No person, acting either for himself or as agent or otherwise, shall require any of his employees to sign contracts by which the employees shall forfeit their wages if discharged before the contract is completed or if the employees resign their employment before the contract is completed; but in all such cases the employees shall be entitled to the wages actually earned up to the time of their discharge or resignation.
The trial court found that Keating's employment agreement defined his compensation earned in calculating whether he was entitled to his monthly bonus based on when fees were actually collected and not on when services were provided entitling him to those fees. According to the trial court, basing a bonus on when fees are collected as opposed to when the services are performed to entitle one to those fees does not violate La.R.S. 23:634(A). In support of its finding, the trial court cited Becht v. Morgan Buildings & Spas, Inc., 01–1091 (La.App. 1 Cir. 6/21/02), 822 So.2d 56, affirmed, 02–2047 (La.4/23/03), 843 So.2d 1109, cert. denied, 124 S.Ct. 289, 540 U.S. 878 (2003). Keating contends that the trial court's reliance on Becht is improper because his case is distinguishable from Becht.
Keating points out that there were many factors tied to when the commission was earned in Becht while there were no such factors tied to when his bonus is earned in the language of his employment agreement with Galloway Jefcoat. It is true that the employment agreement in Becht spelled out what factors were tied to when a commission was earned while the employment agreement here does not. However, we do not find that this distinction is dispositive.
Keating then asserts that a more appropriate case to consider is that of Patterson v. Alexander & Hamilton, Inc., 02–1230 (La.App. 1 Cir. 4/2/03), 844 So.2d 412. According to Keating, Patterson stands for the proposition that when the collection of a fee is outstanding and beyond the employee's control, the employee has earned that fee and any commission tied to it. The context of that proposition in Patterson that is cited by Keating is telling.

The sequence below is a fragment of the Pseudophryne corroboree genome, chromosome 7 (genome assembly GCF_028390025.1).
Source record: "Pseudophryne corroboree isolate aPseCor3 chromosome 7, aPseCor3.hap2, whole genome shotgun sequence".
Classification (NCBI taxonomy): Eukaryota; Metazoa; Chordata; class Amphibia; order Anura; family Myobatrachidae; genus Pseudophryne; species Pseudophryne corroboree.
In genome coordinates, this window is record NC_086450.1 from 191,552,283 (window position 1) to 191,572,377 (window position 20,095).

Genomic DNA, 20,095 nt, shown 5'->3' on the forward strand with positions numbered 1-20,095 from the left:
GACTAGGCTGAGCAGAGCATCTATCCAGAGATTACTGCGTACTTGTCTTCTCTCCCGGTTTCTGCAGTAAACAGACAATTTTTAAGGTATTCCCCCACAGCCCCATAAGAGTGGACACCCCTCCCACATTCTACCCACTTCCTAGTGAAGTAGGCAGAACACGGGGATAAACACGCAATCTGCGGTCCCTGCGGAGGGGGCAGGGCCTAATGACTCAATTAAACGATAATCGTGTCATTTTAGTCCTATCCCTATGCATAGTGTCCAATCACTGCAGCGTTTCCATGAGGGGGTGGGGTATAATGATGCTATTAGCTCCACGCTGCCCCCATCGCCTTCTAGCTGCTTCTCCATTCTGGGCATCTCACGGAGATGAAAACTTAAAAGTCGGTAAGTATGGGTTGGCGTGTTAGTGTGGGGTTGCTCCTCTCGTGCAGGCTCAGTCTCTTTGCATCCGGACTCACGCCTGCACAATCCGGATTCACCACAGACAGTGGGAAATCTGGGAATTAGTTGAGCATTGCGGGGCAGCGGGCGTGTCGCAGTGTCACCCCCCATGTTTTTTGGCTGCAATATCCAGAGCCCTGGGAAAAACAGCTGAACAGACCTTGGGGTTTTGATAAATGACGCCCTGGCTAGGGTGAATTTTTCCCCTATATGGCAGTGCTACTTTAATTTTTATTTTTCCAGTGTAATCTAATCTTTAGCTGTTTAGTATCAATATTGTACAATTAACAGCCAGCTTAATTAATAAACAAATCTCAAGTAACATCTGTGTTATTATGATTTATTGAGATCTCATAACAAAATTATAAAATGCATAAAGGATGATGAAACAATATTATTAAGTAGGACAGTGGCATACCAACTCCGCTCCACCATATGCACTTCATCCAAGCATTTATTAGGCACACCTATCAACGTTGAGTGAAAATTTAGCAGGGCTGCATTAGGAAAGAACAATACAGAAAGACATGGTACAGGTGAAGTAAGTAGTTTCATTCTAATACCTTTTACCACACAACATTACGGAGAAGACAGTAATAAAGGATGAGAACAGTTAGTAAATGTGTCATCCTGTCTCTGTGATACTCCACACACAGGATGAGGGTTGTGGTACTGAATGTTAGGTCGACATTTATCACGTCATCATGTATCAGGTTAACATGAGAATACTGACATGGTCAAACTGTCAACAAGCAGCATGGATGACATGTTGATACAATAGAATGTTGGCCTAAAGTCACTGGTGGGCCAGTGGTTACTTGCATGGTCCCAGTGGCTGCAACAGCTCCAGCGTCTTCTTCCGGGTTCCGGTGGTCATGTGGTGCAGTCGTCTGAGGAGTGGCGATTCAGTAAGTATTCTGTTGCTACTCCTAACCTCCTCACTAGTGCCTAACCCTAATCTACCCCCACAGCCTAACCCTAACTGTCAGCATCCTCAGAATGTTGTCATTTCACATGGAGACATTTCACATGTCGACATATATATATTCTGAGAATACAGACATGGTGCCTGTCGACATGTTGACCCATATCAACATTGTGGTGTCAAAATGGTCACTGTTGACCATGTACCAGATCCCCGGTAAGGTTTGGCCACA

Just prior to the statement highlighted by Keating, the Patterson court quotes the following language from Becht: “[w]hen commission sales are at issue, the inquiry of whether a wage was actually earned focuses on what work associated with the sale remained at the time of [termination].” Patterson, 844 So .2d at 416 (quoting Becht, 822 So.2d at 59) (second alteration in original). The Patterson court went on to find that “[f]rom the evidence in the record, it appears that collection of the contract amounts was the only outstanding work remaining to complete the sales․” Patterson, 844 So.2d at 417. Contrarily, here, for nearly all the clients, there is no evidence in the record, other than Keating's testimony, pertaining to what outstanding work, if any, remained in order to earn the attorney's fees. The trial court reasonably found that Keating's testimony lacked credibility. Thus, here, unlike in Patterson, the evidence in the record does not indicate what work was outstanding.
Further, we are not moved by Keating's criticism of the trial court's application of Becht. Keating testified that the calculation of whether he was entitled to the bonus was based on when the fees were collected, not when the work was done to collect those fees, irrespective of the lack of specific factors listed in his employment agreement that are tied to his entitlement to his monthly bonus.
Accordingly, we find that Keating's assignment of error number two is without merit. The trial court decision to leave the bankruptcy court's division of the Chapter 13 bankruptcy fees undisturbed was not in error. Its decision was based on finding that Keating failed to produced credible evidence that a different division of those fees was necessitated. Further, the trial court's application of that division does not violate La.R.S. 23:634(A).
KEATING'S ASSIGNMENT OF ERROR NUMBER THREE: